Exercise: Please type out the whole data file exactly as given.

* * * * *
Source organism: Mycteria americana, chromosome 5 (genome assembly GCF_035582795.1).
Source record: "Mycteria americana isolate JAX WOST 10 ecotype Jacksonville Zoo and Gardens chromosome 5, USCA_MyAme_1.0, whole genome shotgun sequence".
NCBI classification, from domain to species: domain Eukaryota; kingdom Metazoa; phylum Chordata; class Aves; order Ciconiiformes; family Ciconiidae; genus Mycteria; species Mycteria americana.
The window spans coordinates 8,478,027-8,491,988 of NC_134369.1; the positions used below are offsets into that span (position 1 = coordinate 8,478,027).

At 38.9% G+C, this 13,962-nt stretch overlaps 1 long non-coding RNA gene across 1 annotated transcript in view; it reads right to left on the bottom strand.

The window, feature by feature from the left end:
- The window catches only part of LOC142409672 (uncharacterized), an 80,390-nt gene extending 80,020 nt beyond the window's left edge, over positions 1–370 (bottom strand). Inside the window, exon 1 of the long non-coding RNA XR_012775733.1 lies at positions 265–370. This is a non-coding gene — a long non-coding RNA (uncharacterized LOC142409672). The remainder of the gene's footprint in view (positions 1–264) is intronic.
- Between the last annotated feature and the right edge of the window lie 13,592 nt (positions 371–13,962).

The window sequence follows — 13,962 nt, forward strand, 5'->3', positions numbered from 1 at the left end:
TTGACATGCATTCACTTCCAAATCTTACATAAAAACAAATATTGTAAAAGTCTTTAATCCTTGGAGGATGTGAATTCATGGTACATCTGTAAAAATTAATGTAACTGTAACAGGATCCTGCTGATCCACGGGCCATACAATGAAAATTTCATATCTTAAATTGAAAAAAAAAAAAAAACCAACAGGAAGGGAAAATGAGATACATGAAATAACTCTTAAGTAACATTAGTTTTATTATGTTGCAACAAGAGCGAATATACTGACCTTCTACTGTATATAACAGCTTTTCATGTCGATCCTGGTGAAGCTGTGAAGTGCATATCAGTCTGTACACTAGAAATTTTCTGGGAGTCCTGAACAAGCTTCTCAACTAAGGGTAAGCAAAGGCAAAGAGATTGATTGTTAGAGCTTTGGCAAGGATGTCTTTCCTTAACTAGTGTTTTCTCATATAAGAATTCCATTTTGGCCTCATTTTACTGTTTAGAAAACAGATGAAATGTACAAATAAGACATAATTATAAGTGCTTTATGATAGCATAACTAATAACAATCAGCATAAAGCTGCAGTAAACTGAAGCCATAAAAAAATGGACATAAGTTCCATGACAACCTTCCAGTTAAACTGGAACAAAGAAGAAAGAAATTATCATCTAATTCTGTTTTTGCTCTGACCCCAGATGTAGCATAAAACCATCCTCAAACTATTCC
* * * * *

Source organism: Mycteria americana, chromosome 5 (genome assembly GCF_035582795.1).
Source record: "Mycteria americana isolate JAX WOST 10 ecotype Jacksonville Zoo and Gardens chromosome 5, USCA_MyAme_1.0, whole genome shotgun sequence".
NCBI classification, from domain to species: domain Eukaryota; kingdom Metazoa; phylum Chordata; class Aves; order Ciconiiformes; family Ciconiidae; genus Mycteria; species Mycteria americana.
The window spans coordinates 8,478,027-8,491,988 of NC_134369.1; the positions used below are offsets into that span (position 1 = coordinate 8,478,027).

At 38.9% G+C, this 13,962-nt stretch overlaps 1 long non-coding RNA gene across 1 annotated transcript in view; it reads right to left on the bottom strand.

The window, feature by feature from the left end:
- The window catches only part of LOC142409672 (uncharacterized), an 80,390-nt gene extending 80,020 nt beyond the window's left edge, over positions 1–370 (bottom strand). Inside the window, exon 1 of the long non-coding RNA XR_012775733.1 lies at positions 265–370. This is a non-coding gene — a long non-coding RNA (uncharacterized LOC142409672). The remainder of the gene's footprint in view (positions 1–264) is intronic.
- Between the last annotated feature and the right edge of the window lie 13,592 nt (positions 371–13,962).

The window sequence follows — 13,962 nt, forward strand, 5'->3', positions numbered from 1 at the left end:
TTGACATGCATTCACTTCCAAATCTTACATAAAAACAAATATTGTAAAAGTCTTTAATCCTTGGAGGATGTGAATTCATGGTACATCTGTAAAAATTAATGTAACTGTAACAGGATCCTGCTGATCCACGGGCCATACAATGAAAATTTCATATCTTAAATTGAAAAAAAAAAAAAAACCAACAGGAAGGGAAAATGAGATACATGAAATAACTCTTAAGTAACATTAGTTTTATTATGTTGCAACAAGAGCGAATATACTGACCTTCTACTGTATATAACAGCTTTTCATGTCGATCCTGGTGAAGCTGTGAAGTGCATATCAGTCTGTACACTAGAAATTTTCTGGGAGTCCTGAACAAGCTTCTCAACTAAGGGTAAGCAAAGGCAAAGAGATTGATTGTTAGAGCTTTGGCAAGGATGTCTTTCCTTAACTAGTGTTTTCTCATATAAGAATTCCATTTTGGCCTCATTTTACTGTTTAGAAAACAGATGAAATGTACAAATAAGACATAATTATAAGTGCTTTATGATAGCATAACTAATAACAATCAGCATAAAGCTGCAGTAAACTGAAGCCATAAAAAAATGGACATAAGTTCCATGACAACCTTCCAGTTAAACTGGAACAAAGAAGAAAGAAATTATCATCTAATTCTGTTTTTGCTCTGACCCCAGATGTAGCATAAAACCATCCTCAAACTATTCC